OFFUTT AIR FORCE BASE, Neb. (AFNEWS) --
For the men and women assigned to the 55th Wing, an intelligence, surveillance, reconnaissance and command and control unit here, there's a saying about their 24-hours-a-day, 365-days-a-year mission of supporting intelligence operations somewhere around the world.
"The sun never sets on the 'Fightin' Fifty-Fifth'" is a slogan that gained much more prominence Jan. 11 during a ceremony commemorating the milestone set by the RC-135 Rivet Joint crews and maintainers of 6,000 straight days of deployment by someone within the 55th Wing.
Members of the wing's 55th Operations Group and 55th Aircraft Maintenance Unit here have sustained one continuous deployment -- for more than 16 years.
In opening remarks by Brig. Gen. Jonathan D. George, commander of the 55th Wing, he defined the group by stating, "Some people are meant for more, and that's the definition of all of you warriors, patriots, citizens, family members and friends."
The general went on to say that "the actions of the 55th Wing, men and women, military and civilian, active and those who that have gone on before -- you're defending freedom, you're guarding hope -- those actions have been pure, and will remain pure."
The aircrew and maintainers assigned to this version of the C-135, the Air Force version of the venerable Boeing 707, average 3.1 deployments per year, equating to a 60 days on-60 days off cycle, virtually for their entire military career.
After a resounding performance of the national anthem by the U.S. Air Force Heartland of America Band Night Wing, retired Col. David "Tiny" Wolfe, the first Rivet Joint detachment commander in the Middle East in 1990, reflected back to what it was like to start this venture. He talked of that time16 years ago when the unit faced the odds of having limited personnel, resources and a tremendous language barrier in a country with unbearable heat.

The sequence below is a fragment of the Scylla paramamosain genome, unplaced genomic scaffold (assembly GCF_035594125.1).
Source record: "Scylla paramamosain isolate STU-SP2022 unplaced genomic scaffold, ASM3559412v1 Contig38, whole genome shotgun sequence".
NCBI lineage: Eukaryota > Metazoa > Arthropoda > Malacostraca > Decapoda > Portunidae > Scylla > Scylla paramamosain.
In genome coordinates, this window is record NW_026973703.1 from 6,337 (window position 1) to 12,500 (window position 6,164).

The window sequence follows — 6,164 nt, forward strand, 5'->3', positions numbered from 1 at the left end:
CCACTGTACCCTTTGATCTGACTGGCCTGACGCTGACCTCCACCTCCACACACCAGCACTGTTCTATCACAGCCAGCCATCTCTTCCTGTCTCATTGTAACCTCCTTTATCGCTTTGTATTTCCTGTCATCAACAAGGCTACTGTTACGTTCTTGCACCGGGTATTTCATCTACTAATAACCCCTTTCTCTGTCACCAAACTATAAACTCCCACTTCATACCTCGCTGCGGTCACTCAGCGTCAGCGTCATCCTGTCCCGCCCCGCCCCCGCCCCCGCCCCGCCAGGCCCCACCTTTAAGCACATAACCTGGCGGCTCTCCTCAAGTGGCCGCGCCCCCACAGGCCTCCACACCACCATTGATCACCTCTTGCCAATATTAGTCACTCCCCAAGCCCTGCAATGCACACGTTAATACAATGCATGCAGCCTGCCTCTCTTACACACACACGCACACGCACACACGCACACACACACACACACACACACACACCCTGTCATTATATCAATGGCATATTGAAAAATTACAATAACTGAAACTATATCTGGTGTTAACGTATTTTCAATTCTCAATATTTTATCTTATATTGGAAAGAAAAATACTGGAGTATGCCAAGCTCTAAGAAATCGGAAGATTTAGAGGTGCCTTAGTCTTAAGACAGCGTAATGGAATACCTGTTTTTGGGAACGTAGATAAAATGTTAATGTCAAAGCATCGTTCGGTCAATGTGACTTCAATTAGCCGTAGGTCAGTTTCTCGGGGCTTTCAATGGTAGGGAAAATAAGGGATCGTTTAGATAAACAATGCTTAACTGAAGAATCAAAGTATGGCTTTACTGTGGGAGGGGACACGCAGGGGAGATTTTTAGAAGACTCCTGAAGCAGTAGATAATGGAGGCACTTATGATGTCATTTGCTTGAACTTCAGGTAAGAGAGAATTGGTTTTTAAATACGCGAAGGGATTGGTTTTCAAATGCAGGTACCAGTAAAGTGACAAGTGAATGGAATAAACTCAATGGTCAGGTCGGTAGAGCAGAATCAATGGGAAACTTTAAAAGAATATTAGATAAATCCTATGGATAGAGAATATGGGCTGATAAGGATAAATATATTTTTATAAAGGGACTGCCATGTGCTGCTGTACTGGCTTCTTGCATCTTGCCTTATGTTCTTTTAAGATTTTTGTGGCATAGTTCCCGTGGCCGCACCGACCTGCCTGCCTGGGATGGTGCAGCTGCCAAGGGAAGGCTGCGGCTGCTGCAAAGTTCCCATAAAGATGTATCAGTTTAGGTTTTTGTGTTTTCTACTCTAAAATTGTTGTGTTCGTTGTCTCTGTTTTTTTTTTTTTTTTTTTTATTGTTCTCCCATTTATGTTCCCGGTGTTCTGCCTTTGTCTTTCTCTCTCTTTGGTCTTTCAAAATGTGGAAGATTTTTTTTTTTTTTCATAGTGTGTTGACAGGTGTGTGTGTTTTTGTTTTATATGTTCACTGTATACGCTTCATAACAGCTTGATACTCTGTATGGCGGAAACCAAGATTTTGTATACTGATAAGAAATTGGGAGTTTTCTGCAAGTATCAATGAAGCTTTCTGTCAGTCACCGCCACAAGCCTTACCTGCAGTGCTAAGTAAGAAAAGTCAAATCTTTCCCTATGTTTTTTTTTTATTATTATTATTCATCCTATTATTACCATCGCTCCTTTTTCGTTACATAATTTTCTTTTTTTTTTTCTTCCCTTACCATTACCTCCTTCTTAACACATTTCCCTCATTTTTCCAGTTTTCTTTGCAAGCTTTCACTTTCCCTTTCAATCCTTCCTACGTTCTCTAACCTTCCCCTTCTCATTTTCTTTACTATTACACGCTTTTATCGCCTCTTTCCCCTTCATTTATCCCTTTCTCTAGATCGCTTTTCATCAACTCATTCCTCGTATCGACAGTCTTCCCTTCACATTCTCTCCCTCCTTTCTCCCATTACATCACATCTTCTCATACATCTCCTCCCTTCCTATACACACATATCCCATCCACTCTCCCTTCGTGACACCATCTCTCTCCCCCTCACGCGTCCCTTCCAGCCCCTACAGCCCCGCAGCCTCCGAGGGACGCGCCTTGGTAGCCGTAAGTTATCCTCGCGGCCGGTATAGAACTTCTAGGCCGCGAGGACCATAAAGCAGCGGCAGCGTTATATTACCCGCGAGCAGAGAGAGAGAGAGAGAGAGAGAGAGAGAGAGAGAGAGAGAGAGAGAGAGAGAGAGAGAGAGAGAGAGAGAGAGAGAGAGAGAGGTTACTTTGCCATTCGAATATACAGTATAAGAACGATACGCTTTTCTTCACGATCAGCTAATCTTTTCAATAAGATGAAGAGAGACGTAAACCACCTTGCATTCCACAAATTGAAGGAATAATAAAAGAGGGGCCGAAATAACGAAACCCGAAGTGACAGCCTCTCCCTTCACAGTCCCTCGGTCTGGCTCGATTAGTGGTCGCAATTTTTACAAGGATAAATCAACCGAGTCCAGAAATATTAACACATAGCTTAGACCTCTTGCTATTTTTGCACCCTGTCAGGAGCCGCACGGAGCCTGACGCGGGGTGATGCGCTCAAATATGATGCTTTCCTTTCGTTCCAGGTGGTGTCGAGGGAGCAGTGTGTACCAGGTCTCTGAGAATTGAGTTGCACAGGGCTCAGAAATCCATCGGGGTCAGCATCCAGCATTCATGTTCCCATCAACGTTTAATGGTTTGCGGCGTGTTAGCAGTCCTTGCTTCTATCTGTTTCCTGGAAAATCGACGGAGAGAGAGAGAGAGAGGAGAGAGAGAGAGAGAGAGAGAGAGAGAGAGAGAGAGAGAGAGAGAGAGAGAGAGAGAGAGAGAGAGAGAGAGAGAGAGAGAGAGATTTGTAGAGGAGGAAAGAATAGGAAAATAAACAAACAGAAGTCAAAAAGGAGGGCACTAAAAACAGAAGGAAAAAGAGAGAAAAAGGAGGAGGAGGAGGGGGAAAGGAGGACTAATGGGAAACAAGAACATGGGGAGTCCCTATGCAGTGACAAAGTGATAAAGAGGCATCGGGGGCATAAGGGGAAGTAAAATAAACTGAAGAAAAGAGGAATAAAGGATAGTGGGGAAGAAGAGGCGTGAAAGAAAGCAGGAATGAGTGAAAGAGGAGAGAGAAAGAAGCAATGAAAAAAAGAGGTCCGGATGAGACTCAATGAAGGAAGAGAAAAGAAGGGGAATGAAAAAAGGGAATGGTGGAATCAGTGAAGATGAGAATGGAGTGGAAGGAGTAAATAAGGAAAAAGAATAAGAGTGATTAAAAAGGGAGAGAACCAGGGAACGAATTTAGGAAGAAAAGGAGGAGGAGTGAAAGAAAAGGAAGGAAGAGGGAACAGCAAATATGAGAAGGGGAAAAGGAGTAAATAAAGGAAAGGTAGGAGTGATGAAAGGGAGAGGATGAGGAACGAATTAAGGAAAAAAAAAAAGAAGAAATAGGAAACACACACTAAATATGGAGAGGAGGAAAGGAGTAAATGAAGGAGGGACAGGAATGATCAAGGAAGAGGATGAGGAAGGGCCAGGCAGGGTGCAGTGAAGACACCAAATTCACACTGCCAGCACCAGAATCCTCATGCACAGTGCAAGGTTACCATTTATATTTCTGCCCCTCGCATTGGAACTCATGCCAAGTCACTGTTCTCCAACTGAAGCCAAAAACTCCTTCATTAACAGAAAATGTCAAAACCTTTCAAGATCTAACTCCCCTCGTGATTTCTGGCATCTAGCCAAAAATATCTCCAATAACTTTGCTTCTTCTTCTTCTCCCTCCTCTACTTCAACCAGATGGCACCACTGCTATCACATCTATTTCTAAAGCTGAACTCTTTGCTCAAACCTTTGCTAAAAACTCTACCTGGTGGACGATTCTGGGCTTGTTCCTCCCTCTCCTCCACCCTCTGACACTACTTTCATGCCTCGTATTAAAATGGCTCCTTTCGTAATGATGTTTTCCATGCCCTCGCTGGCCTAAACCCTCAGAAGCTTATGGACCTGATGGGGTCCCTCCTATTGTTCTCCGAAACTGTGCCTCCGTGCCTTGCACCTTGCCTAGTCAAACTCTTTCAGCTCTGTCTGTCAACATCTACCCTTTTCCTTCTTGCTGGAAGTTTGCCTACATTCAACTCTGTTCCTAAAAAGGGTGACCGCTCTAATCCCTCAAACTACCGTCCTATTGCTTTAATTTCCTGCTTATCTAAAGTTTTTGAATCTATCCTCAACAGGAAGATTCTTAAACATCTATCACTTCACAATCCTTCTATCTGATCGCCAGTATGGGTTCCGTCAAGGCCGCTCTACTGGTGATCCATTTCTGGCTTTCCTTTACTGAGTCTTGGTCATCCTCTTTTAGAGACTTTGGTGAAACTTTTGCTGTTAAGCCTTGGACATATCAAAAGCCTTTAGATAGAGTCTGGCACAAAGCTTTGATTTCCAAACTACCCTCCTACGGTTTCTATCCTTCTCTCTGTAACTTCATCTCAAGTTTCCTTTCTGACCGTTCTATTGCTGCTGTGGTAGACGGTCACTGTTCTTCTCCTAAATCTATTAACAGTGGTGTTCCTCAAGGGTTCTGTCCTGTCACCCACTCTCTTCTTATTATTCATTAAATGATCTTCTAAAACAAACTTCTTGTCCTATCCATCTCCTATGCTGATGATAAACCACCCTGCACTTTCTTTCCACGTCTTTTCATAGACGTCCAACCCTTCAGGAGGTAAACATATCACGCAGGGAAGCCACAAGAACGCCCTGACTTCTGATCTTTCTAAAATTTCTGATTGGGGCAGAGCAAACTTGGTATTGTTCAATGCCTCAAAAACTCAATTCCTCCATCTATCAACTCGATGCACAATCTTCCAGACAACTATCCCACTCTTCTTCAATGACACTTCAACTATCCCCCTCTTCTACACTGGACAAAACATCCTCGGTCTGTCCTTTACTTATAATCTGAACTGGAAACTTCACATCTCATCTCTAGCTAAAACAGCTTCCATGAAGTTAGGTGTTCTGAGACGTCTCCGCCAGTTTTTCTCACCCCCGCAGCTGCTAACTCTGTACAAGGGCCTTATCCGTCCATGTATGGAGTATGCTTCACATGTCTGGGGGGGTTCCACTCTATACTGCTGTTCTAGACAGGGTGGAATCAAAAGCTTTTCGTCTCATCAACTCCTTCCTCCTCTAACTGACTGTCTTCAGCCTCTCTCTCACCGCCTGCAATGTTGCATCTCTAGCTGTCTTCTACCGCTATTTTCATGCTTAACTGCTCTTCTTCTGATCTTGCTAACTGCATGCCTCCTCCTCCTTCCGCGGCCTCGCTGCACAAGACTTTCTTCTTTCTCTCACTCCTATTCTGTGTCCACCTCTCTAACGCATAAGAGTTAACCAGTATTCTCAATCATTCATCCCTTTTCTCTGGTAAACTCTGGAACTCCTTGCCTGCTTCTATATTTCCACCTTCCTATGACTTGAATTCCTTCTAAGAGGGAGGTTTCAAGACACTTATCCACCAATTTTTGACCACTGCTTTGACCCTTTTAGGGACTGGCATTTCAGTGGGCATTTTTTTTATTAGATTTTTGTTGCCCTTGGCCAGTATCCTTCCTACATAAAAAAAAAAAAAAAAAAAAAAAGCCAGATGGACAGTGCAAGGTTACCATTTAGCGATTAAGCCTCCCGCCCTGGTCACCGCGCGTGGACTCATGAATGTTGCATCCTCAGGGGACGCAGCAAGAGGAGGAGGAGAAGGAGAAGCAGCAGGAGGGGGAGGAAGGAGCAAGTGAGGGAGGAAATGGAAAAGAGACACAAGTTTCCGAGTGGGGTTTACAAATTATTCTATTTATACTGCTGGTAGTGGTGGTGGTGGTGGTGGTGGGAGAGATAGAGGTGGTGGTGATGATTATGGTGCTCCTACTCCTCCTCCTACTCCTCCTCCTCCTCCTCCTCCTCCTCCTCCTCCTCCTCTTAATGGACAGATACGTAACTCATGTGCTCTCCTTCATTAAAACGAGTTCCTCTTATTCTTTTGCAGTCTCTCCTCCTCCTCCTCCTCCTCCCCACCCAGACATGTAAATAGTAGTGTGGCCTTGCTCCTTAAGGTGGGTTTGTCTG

Glenn Freeman, a representative for Nebraska Sen. Chuck Hagel, read Senator Hagel's message of how the "Fightin' Fifty Fifth" continues to be a source of pride and inspiration to all Americans. Acknowledging the hardships faced by the unit, Mr. Freeman closed by quoting President John F. Kennedy, "Let every nation know, whether it wishes us well or ill, that we shall pay any price, bear any hardship, support any friend, oppose any foe, to assure the survival and success of liberty."
Several of those in attendance started with the unit as young Airmen and officers and now are senior leaders at the little-known squadron. Lt. Col. Mike Kelly, the current 338th Combat Training Squadron director of operations, was a crew member as a lieutenant on the second RC-135 mission in August 1990.
"I am proud to have been a part of the mission and continue to be proud of the men and women who now are serving the mission," he said.
The high point of the ceremony was the passing of the sword from Colonel Kelly to Airman 1st Class Gary Chappell from the 55th Aircraft Maintenance Squadron. Airman Chappell was the youngest Airman to return from the latest deployment to the Middle East. The sword being passed was a gift from Brig. Gen. Rogi, former Saudi Air Force commander at Riyadh Air Base, Saudi Arabia, in March 1991.
It was dedicated to wing personnel as a symbol of the wing's dedication and perseverance to the fight. It is inscribed "Fighting as a Team, Winning as a Team."
"I am honored to be a part of this incredible milestone," said Airman Chappell. "To be the one to receive the sword from Lt. Col. Kelly really means a lot to me."
After the ceremony, the first Rivet Joint to deploy to the Middle East Aug. 9, 1990, was parked on display. With its extensive antennae array, the Rivet Joint aircraft has the capability to provide direct, near real-time reconnaissance information and electronic warfare support to theater commanders around the world. Comment on this story (comments may be published on Air Force Link) Click here to view the comments/letters page